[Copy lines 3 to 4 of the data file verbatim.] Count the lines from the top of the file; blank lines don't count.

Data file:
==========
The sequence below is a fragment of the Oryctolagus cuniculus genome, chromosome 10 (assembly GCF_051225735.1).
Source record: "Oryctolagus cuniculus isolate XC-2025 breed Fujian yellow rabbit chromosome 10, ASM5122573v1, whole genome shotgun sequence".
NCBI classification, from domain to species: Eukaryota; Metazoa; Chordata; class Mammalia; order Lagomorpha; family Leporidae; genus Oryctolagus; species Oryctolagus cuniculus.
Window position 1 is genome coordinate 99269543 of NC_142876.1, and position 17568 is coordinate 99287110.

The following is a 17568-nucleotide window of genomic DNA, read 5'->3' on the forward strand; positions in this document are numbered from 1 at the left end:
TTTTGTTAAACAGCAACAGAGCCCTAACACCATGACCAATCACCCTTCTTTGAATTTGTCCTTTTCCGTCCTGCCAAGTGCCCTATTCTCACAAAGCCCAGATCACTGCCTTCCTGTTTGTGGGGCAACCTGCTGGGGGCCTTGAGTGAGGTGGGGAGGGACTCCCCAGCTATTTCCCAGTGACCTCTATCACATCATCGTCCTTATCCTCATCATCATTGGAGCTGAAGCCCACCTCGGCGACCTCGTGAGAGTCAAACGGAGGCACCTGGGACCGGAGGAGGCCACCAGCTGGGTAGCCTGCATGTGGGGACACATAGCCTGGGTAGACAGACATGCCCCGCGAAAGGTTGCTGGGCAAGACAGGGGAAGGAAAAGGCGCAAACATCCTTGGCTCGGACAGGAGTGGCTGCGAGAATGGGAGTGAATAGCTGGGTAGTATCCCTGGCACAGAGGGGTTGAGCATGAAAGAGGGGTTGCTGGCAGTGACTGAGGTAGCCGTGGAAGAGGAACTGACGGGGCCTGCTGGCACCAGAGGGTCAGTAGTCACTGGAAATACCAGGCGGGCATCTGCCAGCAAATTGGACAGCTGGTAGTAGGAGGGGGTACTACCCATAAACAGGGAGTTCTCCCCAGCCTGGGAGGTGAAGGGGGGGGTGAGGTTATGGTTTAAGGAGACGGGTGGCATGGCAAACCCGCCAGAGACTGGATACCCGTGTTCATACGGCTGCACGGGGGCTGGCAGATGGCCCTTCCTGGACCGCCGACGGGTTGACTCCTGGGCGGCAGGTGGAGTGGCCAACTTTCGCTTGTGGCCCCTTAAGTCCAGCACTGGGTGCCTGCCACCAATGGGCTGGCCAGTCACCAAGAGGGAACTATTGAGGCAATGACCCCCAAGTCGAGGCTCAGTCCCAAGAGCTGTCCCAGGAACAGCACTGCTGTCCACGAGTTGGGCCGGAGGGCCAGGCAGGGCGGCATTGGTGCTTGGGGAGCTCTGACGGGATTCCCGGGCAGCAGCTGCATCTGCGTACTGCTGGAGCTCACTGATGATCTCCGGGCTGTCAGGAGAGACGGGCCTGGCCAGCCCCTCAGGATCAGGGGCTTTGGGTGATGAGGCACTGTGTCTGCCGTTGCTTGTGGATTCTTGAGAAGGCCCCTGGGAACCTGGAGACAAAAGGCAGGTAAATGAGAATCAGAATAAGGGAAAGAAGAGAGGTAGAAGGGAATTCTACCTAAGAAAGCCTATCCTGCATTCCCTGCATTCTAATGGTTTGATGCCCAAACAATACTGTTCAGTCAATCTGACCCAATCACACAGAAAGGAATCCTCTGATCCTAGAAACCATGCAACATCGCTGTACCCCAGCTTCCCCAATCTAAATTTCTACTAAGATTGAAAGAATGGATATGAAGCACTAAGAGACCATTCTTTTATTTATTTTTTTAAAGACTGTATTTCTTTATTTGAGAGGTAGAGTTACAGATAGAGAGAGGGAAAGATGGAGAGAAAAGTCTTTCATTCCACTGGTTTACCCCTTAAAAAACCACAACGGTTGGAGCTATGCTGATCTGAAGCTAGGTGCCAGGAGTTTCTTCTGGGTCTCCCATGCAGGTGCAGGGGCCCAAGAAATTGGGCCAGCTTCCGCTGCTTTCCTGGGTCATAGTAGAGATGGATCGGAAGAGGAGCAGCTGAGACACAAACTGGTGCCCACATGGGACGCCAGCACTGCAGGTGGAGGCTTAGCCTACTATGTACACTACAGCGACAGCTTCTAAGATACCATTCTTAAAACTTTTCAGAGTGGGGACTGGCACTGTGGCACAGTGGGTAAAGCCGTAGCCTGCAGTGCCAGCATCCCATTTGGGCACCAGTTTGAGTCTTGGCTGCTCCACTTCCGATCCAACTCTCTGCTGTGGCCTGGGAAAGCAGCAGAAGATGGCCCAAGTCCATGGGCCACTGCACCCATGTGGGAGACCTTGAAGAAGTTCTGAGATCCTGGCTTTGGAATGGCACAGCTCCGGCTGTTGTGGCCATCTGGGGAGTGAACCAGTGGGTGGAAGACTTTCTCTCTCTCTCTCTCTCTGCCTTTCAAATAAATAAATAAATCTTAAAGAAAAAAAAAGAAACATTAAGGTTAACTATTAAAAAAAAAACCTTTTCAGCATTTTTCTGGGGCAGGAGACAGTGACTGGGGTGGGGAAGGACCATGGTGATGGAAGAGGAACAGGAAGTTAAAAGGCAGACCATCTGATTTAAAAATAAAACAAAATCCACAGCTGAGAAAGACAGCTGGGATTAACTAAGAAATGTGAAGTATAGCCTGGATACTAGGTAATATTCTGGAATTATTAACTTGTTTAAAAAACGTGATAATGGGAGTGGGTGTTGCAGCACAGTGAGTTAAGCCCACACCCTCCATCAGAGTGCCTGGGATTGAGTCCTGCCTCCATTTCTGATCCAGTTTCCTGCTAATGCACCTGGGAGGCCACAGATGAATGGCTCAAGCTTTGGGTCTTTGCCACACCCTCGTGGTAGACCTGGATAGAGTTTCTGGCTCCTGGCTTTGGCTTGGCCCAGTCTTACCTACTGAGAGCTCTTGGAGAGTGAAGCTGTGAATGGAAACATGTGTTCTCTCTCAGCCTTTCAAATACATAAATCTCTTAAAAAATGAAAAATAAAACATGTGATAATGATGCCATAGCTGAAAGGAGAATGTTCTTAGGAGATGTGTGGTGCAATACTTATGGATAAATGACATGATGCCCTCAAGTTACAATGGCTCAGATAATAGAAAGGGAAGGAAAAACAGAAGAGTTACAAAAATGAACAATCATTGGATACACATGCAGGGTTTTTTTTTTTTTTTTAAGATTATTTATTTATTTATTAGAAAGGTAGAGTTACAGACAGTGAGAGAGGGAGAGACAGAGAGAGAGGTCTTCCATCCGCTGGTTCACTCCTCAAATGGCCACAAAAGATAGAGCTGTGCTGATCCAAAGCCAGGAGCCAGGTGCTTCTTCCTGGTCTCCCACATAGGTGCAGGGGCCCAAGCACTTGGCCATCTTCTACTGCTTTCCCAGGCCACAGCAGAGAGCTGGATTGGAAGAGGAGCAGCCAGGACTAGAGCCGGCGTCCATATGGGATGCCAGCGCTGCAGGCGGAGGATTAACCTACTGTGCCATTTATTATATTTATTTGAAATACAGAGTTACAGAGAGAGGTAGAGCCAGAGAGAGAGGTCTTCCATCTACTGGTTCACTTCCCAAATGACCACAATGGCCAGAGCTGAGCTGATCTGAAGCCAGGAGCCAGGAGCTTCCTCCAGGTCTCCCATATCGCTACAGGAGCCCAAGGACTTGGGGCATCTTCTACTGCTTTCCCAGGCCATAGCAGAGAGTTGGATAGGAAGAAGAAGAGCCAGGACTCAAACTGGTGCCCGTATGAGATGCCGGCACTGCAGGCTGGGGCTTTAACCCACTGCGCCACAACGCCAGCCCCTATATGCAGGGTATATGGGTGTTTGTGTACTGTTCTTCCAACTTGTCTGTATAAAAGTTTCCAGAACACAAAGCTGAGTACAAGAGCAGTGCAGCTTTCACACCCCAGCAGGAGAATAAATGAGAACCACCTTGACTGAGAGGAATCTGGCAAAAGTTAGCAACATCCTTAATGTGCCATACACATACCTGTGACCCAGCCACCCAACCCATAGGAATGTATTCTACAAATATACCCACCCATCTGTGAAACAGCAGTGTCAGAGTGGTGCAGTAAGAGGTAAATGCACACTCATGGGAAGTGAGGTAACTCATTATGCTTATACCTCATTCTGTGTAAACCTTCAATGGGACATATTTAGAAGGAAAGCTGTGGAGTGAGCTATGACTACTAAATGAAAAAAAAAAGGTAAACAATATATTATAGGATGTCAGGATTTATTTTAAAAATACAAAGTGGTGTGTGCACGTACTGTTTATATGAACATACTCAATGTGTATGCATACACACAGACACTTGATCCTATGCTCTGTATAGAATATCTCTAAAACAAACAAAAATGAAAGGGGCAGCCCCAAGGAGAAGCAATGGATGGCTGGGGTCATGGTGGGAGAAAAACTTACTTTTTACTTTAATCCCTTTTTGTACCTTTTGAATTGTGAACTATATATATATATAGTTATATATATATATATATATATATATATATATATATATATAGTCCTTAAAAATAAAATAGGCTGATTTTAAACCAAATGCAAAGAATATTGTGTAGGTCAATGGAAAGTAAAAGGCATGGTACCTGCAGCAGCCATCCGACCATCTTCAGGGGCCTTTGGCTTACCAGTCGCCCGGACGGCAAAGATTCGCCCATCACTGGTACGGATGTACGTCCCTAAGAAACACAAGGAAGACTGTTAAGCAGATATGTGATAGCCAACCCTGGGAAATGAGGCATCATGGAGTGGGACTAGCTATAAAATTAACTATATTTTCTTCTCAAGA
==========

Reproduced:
NCBI classification, from domain to species: Eukaryota; Metazoa; Chordata; class Mammalia; order Lagomorpha; family Leporidae; genus Oryctolagus; species Oryctolagus cuniculus.
Window position 1 is genome coordinate 99269543 of NC_142876.1, and position 17568 is coordinate 99287110.